We assume, arguendo, that Federation members had property rights in their existing taxi licenses. To survive a procedural due process challenge, a notice must reasonably convey the specific consequences of proposed government action, enabling a person to make an informed choice to protect his or her interests. See Schulte v. Transportation Unlimited, Inc., 354 N.W.2d 830, 832 (Minn. 1984). Notice of the July PS&RS Committee meeting was published in Finance and Commerce and the Minneapolis Star & Tribune, and was mailed to taxi companies, owners, and drivers. The notice stated that the city council intended to discuss amending the taxi ordinance. This was sufficient notice of the intended amendments.
During the PS&RS Committee meeting, Federation members had the opportunity to present their views on taxi service and licensing issues. Comments were submitted on the issues that were ultimately addressed by the amendments. At the end of the meeting, the Committee directed its staff to prepare findings "in light of testimony given today and their previous homework on the subject." Those in attendance at the meeting were given time to submit comments on these issues. Under these circumstances, the Federation had a reasonable opportunity to be heard and was not denied procedural due process.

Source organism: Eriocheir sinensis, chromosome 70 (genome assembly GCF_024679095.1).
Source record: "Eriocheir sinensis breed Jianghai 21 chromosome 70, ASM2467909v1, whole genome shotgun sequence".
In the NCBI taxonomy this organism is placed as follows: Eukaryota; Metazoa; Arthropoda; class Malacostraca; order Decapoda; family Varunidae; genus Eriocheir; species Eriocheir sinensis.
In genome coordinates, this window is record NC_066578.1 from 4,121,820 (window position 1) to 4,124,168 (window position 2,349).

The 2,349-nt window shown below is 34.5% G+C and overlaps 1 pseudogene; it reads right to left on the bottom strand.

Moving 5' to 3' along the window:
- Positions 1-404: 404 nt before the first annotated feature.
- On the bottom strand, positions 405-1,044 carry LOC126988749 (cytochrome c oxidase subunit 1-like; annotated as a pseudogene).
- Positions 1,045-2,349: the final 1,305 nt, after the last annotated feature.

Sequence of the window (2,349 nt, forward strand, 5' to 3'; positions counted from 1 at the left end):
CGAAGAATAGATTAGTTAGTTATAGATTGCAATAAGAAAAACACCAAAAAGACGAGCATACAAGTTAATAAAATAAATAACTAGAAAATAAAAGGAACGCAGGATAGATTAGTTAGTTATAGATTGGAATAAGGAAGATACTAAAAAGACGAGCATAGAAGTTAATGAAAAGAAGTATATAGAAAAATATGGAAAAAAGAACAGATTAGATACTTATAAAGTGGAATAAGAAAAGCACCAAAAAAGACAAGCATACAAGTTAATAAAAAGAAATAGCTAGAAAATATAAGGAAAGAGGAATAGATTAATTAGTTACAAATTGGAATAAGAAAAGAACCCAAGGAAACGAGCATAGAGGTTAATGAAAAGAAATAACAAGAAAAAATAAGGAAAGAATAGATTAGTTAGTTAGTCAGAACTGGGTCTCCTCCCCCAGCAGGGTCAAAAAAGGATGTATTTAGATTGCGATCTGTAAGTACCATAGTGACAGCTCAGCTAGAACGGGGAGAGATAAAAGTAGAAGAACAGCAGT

In evaluating the Federation's substantive due process challenge, we must determine whether the amendments (1) promote a public purpose, (2) bear a rational relation to that purpose, and (3) have unreasonably, arbitrarily or capriciously interfered with a private interest. Grussing v. Kvam Implement Co., 478 N.W.2d 200, 202 (Minn. App. 1991). The taxi amendments serve a public purpose by increasing neighborhood taxi service. The motives of the city council members in exercising their legislative function are irrelevant to this appeal, assuming that the amendments serve a public purpose and do not unreasonably, arbitrarily, or capriciously interfere with a private interest.
The amendments bear a rational relation to the encouragement of increased neighborhood taxi service. There is evidence that by limiting the number of taxis in the downtown area, other taxis would seek business elsewhere. Because existing taxi companies had failed to respond to the City's neighborhood service needs, the City could have rationally concluded that awarding 50 percent of the new licenses to a new company could improve neighborhood taxi service.